Pork Chile Verde


Pork chile verde just means pork with green chile peppers, which I’m sure everyone knows. But there’s one other green component that’s typically in a chile verde, and that’s tomatillos. If you’ve never worked with them before, I really think you should at least make this recipe to experience the deliciousness that is a tomatillo.

Tomatillos have papery husks, and once they’re removed, they look like green tomatoes although they’re not related to tomatoes at all.
When you buy tomatillos make sure they’re firm, not wrinkled up or rotten. They can be cooked or used raw. For me, raw tomatillo salsas are a bit on the tart side, so I use them in cooked sauces like in this chile verde.

Here’s what I did to make this hearty pork stew with green chiles and tomatillos:

Pork Chile Verde

1 1/2 pounds tomatillos, husks removed, rinsed, quartered
1 large onion, coarsely chopped
6-8 cloves garlic, peeled
Olive oil
4 pound trimmed pork butt, cut into bite-sized pieces
Black pepper
1 onion, finely chopped
3 stalks celery plus leaves, finely chopped
1 bunch green onions, chopped
3 – 4 ounce cans chopped green chiles
2 bunches cilantro, rinsed, divided
3 cups broth, divided
1 tablespoon dried oregano
1 tablespoon ground cumin
Sour cream, optional
Chopped cilantro, optional

Preheat the oven to 400 degrees, or 375 degrees on a roast setting.
Place the cut up tomatillos, onion, and garlic cloves on a jelly-roll pan and sprinkle with some olive oil.
Roast them for about 30 minutes.


Meanwhile, heat up some olive oil in a large dutch oven on the stove over high heat. In batches, brown the pork.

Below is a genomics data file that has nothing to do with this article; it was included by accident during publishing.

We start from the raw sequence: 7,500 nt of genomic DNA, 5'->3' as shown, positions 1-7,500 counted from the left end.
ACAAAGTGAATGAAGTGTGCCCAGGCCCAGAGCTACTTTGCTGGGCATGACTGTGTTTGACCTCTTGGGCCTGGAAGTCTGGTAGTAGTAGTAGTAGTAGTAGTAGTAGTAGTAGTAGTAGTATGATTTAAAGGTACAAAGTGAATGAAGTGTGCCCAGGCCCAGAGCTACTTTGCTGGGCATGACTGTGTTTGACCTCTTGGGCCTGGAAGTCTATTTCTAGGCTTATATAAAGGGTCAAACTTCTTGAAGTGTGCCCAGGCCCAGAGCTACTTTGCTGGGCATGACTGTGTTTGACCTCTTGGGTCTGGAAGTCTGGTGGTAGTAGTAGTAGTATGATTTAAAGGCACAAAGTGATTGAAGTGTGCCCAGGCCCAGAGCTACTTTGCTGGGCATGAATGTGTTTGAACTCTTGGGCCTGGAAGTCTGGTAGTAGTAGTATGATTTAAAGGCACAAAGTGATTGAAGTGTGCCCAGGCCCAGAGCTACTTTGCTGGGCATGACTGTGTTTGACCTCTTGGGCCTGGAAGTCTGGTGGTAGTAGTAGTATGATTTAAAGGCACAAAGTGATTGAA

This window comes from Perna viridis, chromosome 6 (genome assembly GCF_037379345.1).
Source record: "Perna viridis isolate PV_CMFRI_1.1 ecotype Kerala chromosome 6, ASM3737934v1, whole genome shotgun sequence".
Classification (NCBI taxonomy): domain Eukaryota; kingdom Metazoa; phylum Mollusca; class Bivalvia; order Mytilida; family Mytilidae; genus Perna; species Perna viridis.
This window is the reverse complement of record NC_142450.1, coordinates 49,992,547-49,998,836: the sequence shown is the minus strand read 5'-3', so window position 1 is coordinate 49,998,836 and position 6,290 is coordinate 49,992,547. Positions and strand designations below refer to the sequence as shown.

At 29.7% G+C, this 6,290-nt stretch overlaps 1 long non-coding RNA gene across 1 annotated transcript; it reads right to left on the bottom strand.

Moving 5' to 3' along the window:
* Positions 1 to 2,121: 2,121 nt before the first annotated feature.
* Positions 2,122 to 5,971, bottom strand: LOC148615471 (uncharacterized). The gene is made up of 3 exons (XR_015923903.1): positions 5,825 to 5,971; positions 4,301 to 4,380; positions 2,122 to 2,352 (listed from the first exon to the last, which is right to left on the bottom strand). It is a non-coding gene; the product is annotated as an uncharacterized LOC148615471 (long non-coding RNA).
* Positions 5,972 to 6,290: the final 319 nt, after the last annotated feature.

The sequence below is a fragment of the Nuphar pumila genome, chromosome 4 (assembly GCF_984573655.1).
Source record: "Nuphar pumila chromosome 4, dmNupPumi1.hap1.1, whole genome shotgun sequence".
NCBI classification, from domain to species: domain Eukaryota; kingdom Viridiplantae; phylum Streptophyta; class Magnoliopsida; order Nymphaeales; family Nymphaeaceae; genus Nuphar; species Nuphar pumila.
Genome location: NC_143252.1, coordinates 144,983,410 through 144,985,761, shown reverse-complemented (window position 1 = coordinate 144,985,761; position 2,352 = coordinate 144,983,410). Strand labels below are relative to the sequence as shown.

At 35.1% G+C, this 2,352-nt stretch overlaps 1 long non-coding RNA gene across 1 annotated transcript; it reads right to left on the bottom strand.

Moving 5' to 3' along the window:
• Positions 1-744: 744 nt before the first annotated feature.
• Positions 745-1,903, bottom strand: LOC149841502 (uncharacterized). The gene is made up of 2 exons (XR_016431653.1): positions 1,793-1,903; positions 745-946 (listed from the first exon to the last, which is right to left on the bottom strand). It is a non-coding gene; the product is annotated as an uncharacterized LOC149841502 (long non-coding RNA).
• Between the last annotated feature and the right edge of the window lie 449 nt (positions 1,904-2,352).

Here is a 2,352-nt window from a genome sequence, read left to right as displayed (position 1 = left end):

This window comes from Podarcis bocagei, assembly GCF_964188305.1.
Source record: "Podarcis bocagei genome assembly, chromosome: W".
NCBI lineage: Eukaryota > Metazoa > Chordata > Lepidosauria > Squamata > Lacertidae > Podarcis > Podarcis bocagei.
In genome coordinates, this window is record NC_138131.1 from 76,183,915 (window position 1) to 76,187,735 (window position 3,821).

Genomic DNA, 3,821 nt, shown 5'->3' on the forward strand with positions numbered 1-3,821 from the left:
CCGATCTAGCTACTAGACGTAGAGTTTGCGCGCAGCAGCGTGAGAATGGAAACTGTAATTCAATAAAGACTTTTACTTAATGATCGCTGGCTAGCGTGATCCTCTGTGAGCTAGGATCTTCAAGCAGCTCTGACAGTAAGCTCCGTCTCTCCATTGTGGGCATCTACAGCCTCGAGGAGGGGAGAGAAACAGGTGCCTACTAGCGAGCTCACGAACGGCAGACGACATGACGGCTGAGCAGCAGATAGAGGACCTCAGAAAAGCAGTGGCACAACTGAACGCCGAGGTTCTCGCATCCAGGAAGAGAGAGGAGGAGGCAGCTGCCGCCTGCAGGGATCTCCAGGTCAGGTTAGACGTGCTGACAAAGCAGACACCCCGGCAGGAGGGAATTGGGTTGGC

Continue with the remaining pork, adding a little more olive oil as necessary, and placing the browned pork in a large bowl; season generously with black pepper.
When you are done with the pork, turn down the heat to medium, add the onion, celery, and green onions and sauté for about 5 minutes.

Then add the green chiles, 1 bunch of chopped cilantro, and 2 cups of broth. (I’ve even used a good Mexican beer to braise the pork, and it’s good!)

Return the meat and any accumulated juices to the pot, and season with oregano and cumin. Bring the mixture to a boil, then gently simmer for about 30 minutes.

Keep the pot covered with a lid if you feel there’s not enough liquid to braise the pork. Or, if you feel there’s too much liquid, leave the pot uncovered and let the liquid evaporate gently.

Place the roasted vegetables in a blender jar. Add the second bunch of cilantro, and the remaining 1 cup of broth. Blend until almost smooth.

Pour the green sauce into the pot with the meat.

Stir well, and simmer for about 1 hour.

Pork chile verde is a stew. It should be thick, not some cubes of pork floating in a green soup. If you need to reduce the liquid a bit, don’t hesitate to do so. It will not adversely affect the overall dish.

I like my chile verde with a dollop of sour cream!

I also sprinkled on a little ground pink peppercorns. You could also use some cayenne flakes.

Chopped cilantro also adds to the freshness of the chile verde; chopped green onions can also be included.